• If a student is identified as SLD for dyslexia and the student needs an evidence-based dyslexia program, both prongs of IDEA eligibility have been met and the student must be found eligible for special education services. 
  • Districts are required to begin the process of transitioning students currently using an evidence-based dyslexia program under Section 504 to special education. To do so, Section 504 committees must begin the process of discussing a student’s continued need for an evidence-based dyslexia program and submitting referrals for FIEs (or REEDs for students who may have already received an FIE under the IDEA). 
  • TEA anticipates that LEAs will hold a Section 504 meeting as soon as possible but no later than by the end of the 2024-2025 school year. Students may continue receiving evidence-based dyslexia instruction under a Section 504 plan until the student is found eligible for an IEP.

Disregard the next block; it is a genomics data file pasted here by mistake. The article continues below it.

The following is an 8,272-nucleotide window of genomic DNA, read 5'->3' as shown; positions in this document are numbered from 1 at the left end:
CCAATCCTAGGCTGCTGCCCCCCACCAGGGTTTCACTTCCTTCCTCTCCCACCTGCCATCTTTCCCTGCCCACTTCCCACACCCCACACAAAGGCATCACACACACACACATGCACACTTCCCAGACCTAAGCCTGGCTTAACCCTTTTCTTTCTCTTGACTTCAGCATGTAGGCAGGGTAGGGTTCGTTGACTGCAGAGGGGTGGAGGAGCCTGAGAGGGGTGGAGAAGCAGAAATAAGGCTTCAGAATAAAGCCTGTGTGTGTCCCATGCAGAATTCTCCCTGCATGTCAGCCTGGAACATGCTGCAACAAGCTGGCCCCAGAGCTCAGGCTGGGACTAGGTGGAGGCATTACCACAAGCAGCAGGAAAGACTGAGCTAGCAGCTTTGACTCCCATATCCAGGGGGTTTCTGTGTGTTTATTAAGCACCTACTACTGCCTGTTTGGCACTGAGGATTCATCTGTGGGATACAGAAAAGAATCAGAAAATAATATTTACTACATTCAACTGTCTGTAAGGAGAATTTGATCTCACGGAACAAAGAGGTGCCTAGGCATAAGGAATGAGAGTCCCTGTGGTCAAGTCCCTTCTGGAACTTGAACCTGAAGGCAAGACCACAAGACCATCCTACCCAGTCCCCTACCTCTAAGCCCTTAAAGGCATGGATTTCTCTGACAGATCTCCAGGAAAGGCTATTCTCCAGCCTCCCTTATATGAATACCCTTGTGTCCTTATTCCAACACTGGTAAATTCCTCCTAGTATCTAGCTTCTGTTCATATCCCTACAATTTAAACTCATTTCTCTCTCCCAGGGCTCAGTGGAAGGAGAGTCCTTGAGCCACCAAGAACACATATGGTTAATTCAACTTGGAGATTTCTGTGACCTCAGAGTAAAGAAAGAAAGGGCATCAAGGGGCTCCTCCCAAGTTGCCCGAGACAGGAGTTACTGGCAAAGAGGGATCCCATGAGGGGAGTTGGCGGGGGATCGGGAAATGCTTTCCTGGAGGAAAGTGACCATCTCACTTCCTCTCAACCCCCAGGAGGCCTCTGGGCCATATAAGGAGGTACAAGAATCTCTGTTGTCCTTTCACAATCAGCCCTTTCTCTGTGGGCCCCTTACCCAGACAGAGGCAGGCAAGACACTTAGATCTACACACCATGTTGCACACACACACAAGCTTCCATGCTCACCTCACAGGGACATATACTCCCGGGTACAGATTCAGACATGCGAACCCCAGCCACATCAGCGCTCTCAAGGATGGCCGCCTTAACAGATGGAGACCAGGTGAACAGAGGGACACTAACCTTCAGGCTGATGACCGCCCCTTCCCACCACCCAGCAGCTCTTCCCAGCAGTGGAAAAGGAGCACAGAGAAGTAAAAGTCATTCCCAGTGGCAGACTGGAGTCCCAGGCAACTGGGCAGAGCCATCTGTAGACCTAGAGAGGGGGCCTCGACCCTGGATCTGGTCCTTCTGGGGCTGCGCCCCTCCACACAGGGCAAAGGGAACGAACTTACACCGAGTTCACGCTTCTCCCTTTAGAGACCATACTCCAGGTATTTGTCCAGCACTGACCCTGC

• Beginning this school year, if a parent refuses consent for an FIE or refuses to consent to special education and related services, a student is not entitled to receive an evidence-based dyslexia program. A parent’s refusal to consent to an FIE does not prohibit the student from receiving other support services from which they may benefit and that are available to all students. A student with a Section 504 accommodation plan would also be entitled to those supports but is not entitled to an evidence-based dyslexia program because it is specially designed instruction.